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U.S. Precision Drone Strike Targets Key Iraqi Militia Leader in Baghdad



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In a decisive move aimed at safeguarding American forces stationed in Iraq, the U.S. military has confirmed its responsibility for a precision drone strike in Baghdad, targeting a high-ranking Iraqi militia commander linked to attacks on U.S. forces.

According to reports, the strike, focused on the leader of Harakat Hezbollah al-Nujaba, an Iraqi Shi’ite military group affiliated with the Iran-backed Popular Mobilization Forces (PMF). The PMF, a coalition of militias nominally under the control of the Iraqi military, has been a source of regional tension amid escalating conflicts in the Middle East.

As a result of the targeted strike, Mushtaq Taleb al-Saidi, also known as “Abu Taqwa,” and deputy head of operations for PMF in Baghdad, was killed. The PMF, in a statement, denounced the strike as “brutal American aggression,” holding the International Coalition Forces responsible.

The U.S. official affirmed that the strike was a precise hit on a vehicle, dispelling reports suggesting an attack on an entire facility. The statement from the U.S. military emphasized the commitment to protect U.S. forces in Iraq and Syria, addressing the threats they face.

This development comes amid rising regional tensions, exacerbated by the Israel-Hamas conflict, with fears that the turmoil could spill over into neighboring countries. It also aligns with Iraq’s renewed push for U.S.-led coalition forces to exit the country.

The precision drone strike follows a series of recent attacks on U.S. forces in Iraq and Syria, totaling at least 115 incidents since October 17. As the region remains on high alert, the Pentagon is closely monitoring the situation, with a particular focus on ensuring the safety of American personnel in the volatile Middle East.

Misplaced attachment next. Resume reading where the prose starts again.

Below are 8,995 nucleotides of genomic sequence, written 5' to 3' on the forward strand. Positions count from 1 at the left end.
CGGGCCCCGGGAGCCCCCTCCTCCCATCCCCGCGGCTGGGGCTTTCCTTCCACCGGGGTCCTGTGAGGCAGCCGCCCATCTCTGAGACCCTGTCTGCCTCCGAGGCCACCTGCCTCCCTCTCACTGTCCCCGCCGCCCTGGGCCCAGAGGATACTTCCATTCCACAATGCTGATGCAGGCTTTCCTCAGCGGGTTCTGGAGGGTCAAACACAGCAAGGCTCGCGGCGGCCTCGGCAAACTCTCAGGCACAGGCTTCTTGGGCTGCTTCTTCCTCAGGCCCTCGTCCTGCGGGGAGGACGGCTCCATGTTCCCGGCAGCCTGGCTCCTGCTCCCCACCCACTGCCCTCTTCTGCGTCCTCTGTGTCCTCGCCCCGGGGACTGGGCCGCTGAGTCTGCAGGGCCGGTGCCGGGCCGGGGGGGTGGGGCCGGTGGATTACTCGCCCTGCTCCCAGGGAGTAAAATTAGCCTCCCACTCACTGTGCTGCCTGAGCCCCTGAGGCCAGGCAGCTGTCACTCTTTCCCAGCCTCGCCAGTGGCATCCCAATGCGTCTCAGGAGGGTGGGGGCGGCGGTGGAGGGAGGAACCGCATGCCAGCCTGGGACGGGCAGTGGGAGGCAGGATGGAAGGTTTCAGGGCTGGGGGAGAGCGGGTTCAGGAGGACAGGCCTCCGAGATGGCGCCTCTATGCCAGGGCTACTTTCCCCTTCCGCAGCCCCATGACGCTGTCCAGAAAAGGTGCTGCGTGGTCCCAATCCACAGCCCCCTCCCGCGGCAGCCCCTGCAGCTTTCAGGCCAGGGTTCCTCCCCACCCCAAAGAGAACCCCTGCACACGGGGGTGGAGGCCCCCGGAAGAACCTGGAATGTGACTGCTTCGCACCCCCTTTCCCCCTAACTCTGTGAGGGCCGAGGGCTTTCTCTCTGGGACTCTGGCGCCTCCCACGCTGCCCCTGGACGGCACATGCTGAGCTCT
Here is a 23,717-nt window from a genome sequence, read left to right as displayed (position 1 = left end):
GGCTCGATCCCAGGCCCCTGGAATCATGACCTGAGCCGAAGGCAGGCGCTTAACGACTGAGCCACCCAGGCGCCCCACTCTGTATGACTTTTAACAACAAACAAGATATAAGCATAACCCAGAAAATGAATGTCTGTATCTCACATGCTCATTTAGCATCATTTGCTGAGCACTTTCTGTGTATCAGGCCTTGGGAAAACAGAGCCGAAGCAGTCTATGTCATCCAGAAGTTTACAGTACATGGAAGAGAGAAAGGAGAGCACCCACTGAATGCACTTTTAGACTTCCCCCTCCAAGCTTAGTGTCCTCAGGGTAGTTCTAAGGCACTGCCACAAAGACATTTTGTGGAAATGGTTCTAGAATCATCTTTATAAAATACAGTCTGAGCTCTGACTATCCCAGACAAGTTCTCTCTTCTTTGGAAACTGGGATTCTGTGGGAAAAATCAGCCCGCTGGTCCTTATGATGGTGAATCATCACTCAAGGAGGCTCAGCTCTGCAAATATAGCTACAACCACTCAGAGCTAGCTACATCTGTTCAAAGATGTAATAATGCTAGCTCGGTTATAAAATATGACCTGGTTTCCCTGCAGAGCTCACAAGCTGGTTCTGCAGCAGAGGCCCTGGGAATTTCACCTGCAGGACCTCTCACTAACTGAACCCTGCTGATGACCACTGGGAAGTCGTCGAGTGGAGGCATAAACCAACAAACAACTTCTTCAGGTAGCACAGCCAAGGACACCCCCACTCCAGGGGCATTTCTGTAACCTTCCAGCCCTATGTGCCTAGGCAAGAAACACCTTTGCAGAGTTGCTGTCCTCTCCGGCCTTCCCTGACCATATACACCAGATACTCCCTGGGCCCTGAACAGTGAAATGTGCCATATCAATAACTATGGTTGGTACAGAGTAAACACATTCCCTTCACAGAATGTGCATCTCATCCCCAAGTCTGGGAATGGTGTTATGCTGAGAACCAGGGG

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Secretary Blinken: ‘Israel accepted’ cease-fire deal, ‘Hamas did not’, proposed ‘numerous changes’



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U.S. Secretary of State Antony Blinken said that Hamas has proposed “numerous changes” to a cease-fire deal that had been on the table and even approved by the United Nations Security Council.

“Israel accepted the proposal as it was and as it is. Hamas didn’t,” said Blinken at a press conference in Doha. “In the days ahead, we are going to continue to push on an urgent basis with our partners, with Qatar, with Egypt, to try to close this deal.”

Voice of America writes the Gulf state of Qatar, along with Egypt, has been mediating between Israel and Hamas over the proposed multi-stage cease-fire in Gaza. Qatari Prime Minister Sheikh Mohammed bin Abdulrahman Al Thani told reporters that Qatar, the United States and their partners are “committed to bridge the gap, to find a way to end the war as soon as possible.”

According to a senior State Department official, the United States has been studying a response by Hamas to the current American-backed Gaza cease-fire proposal.  Blinken, currently on a diplomatic tour of the region, was said to have been up late into the night with officials assessing the text, which was handed by Hamas to mediators Qatar and Egypt on Tuesday evening, according to VOA.

“The Hamas response reaffirmed the group’s stance any agreement must end the Zionist aggression on our people, get the Israeli forces out, reconstruct Gaza and achieve a serious prisoners swap deal,” a Hamas official said earlier this week.

The Qatari prime minister also emphasized the need for a permanent and sustainable solution that would allow a Palestinian state and Israel to exist side by side.

VOA reports:

There remain potential points of contention, including the Hamas demand that Israel withdraw its forces from Gaza, and Israel’s stated commitment to its goal of defeating Hamas and ensuring the militant group cannot launch any future attacks on Israel.

In its initial phase, the three-stage cease-fire proposal calls for a halt in fighting, the release of some hostages from Gaza, the release of some Palestinian prisoners held by Israel, a surge in humanitarian aid for Palestinians, the withdrawal of Israeli troops from populated areas of Gaza, and the return of Palestinian civilians to their homes and neighborhoods.

The second phase envisions a permanent cessation of hostilities in exchange for the release of all other hostages in Gaza and a full withdrawal of Israeli troops from Gaza.

The final phase includes a multi-year reconstruction plan for the Gaza Strip, much of which has been devastated by eight months of Israeli bombardment. It would also provide for the return of the remains of any deceased hostages still in Gaza.


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